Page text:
It's like Thanksgiving. It's like New Year's Day. It's like a family reunion. And having it all rolled into one. Most people think of Jan. 1 as the start of a new year. To people who espouse to Catholicism and Christianity, they might correlate that with the birth of Christ. Us in football, the start of spring practice and the first day of summer training camp are what you look at as the New Year with fireworks going off, it's your birthday. It's being born back into football, it's a happening.

Q: So it's the birth of a new team?

Yeah, it's like coming out of the mother's womb. You're in a nice, warm, cozy environment -- safe. And now you are out into the chaos and bright lights. It's a happening. It's all those things rolled into one.

And it's also like the first day of school. You're so excited for that first day of school, and the night before you set out your clothes, you stuff your lunch into a lunch box, and off you go. It's the start. It's laying down a benchmark. Now we have a place to start from. We have a place to improve from. We have a place to go forward from, and you hope to lay that benchmark halfway up the mountain -- and not way down on the flat land.

Love it.

Michigan's first practice was full of enthusiasm and energy, Harbaugh said.

2. Now that the NFL combine's over and we know who the top performers were, who rose and who fell from the Big Ten?

Much of that is subjective, of course, but just about everybody agrees that Michigan State cornerback Trae Waynes helped himself the most. With his ridiculous 4.31 time in the 40-yard dash and other great showings in the drills, Waynes is rocketing up draft boards. According to NFL.com's Charles Davis, "Waynes has put himself in the top 10-15 territory."

Our Todd McShay is not as bullish as Waynes' former high school teammate, Wisconsin's Melvin Gordon. McShay writes that Gordon "had a decent workout but not a great one, putting up results that were average or above-average in every category." Still, our Scouts Inc. says Gordon still has a good shot to go late in the first round and adds that Nebraska's Ameer Abdullah emerged as a sleeper "who should land somewhere in the Day 2 range."

But analyst Mike Huguenin writes that Abdullah was one of five players who hurt his stock, thanks to his 4.6 time in the 40. Huguenin also includes Michigan's Devin Funchess in the stock down.

You know what they say: It only takes one team to fall in love with you.

Around the league ...
Blocking for the nation’s best group of running backs, Big Ten offensive lines fared well last season. Will 2015 serve as a reality check around the league?

As spring practice opens in Ann Arbor and Evanston this week, we’re comparing position groups around the Big Ten. Offensive line is next on the list. For others in the series, click here:

Best of the best: Michigan State

The linchpins are back in rising junior left tackle Jack Conklin and senior center Jack Allen, both of whom will land on preseason All-America teams. The pair of Jacks spearheaded the line last year as the Spartans allowed a Big Ten-low 11 sacks, converted 49.7 percent on third down (second to Ohio State) and operated more efficiently in the red zone and in goal-to-go situations than any other Big Ten team. Donavon Clark also returns at tackle. The Spartans lose left guard Travis Jackson, a second-team all-conference pick, and versatile mainstay Connor Kruse. Brian Allen, Kodi Kieler and Miguel Machado appear ready to compete. And these guys will look even better with Connor Cook in command of the offense.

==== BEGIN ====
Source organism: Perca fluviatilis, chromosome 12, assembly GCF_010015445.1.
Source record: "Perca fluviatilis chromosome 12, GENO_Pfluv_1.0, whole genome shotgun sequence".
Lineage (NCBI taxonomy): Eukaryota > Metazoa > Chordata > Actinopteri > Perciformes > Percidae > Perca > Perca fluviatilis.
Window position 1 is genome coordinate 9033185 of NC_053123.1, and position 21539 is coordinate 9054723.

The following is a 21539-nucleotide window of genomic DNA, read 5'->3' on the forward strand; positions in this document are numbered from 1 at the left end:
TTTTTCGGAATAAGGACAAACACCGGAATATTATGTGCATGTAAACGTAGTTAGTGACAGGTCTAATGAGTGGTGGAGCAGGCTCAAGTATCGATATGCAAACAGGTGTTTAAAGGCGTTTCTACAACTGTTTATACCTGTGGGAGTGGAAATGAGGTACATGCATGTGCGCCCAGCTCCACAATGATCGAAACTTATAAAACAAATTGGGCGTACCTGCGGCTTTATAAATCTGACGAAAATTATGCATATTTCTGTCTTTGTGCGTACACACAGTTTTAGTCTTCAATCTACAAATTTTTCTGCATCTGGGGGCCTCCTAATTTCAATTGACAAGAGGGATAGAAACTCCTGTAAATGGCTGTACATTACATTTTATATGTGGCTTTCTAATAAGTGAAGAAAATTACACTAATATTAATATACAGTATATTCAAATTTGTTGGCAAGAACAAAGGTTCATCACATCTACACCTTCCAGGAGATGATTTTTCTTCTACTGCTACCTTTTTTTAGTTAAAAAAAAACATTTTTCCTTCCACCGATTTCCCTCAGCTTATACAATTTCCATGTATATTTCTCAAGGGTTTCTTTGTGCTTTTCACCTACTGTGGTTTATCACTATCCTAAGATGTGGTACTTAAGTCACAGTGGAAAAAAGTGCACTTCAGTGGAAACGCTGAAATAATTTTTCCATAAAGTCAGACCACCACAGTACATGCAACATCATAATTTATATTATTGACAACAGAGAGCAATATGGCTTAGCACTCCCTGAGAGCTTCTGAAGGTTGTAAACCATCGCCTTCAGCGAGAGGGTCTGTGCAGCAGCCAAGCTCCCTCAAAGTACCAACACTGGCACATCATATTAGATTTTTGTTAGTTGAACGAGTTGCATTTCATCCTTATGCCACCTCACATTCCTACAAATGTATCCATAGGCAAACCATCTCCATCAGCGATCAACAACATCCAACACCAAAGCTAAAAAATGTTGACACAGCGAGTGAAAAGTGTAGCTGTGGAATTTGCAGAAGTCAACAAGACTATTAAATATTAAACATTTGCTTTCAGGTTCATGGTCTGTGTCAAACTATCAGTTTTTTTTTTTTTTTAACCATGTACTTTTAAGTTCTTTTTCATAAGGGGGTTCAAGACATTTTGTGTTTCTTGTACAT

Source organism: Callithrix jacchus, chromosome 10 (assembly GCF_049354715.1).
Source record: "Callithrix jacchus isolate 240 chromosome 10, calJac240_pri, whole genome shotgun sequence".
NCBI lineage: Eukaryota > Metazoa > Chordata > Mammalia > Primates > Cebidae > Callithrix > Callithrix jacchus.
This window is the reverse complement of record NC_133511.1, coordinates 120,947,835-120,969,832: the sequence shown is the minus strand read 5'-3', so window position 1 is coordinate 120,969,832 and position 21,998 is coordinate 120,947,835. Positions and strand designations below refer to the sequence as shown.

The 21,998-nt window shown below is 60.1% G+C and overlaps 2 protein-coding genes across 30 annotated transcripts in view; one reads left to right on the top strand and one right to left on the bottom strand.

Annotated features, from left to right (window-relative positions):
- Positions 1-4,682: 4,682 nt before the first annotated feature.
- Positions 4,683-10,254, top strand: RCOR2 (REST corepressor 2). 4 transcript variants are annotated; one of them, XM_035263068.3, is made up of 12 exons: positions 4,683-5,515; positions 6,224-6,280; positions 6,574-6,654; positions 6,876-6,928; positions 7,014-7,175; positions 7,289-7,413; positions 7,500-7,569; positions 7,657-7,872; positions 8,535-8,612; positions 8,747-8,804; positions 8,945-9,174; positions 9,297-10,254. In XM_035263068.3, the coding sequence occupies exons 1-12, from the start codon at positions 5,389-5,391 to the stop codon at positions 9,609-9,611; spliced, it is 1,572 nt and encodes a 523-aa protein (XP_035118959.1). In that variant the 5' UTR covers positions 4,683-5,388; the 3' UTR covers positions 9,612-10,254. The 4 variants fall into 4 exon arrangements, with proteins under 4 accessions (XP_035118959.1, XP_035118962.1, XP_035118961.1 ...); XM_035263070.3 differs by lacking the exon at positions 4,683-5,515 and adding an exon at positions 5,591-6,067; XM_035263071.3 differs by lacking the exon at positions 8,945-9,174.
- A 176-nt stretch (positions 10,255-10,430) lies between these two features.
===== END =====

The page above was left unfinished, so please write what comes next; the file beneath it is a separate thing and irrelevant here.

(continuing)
Next up: Ohio State and Wisconsin

A temptation exists to rank every OSU unit as the Big Ten’s best, and the Buckeyes aren’t far off on the offensive line. They lose only right tackle Darryl Baldwin from a group that turned dominant late last season en route to clearing a path to the national title for Ezekiel Elliott and Cardale Jones. Left tackle Taylor Decker, the lone returning starter last year, ranks among the nation’s best at his position, and right guard Pat Elflein earned all-conference honors. Center Jacoby Boren and left guard Billy Price are also back as starters.

At Wisconsin, the cupboard is considerably more empty with the departure of right guard Kyle Costigan, right tackle Rob Havenstein, both All-Big Ten picks, and left guard Dallas Lewallen. Alongside the brilliance of Melvin Gordon, this was the league’s best unit last year. Center Dan Voltz and left tackle Tyler Marz return to anchor the line in 2015. Michael Deiter is ready to go as a redshirt freshman, and the Badgers will find two more starters among a promising group of youngsters.

Sleeper: Michigan

The Wolverines weren’t bad on the line last year. Seriously. OK, at least, it was an improvement over 2013, and all five starters are back to go with, presumably, a much more well designed offensive system. With left tackle Mason Cole, who played as a true freshman, guards Graham Glasgow and Kyle Kalis, center Jack Miller and right tackle Ben Braden, Michigan looks the part. New offensive coordinator and O-line coach Tim Drevno has plenty of tools with which to work. Reserves Erik Magnuson, Logan Tuley-Tillman, Blake Bars and Patrick Kugler give Michigan a chance to develop solid depth this spring. The Wolverines should be better at running back with the addition of Ty Isaac. A breakthrough season across the front isn’t out of the question.

Problem for a contender: Penn State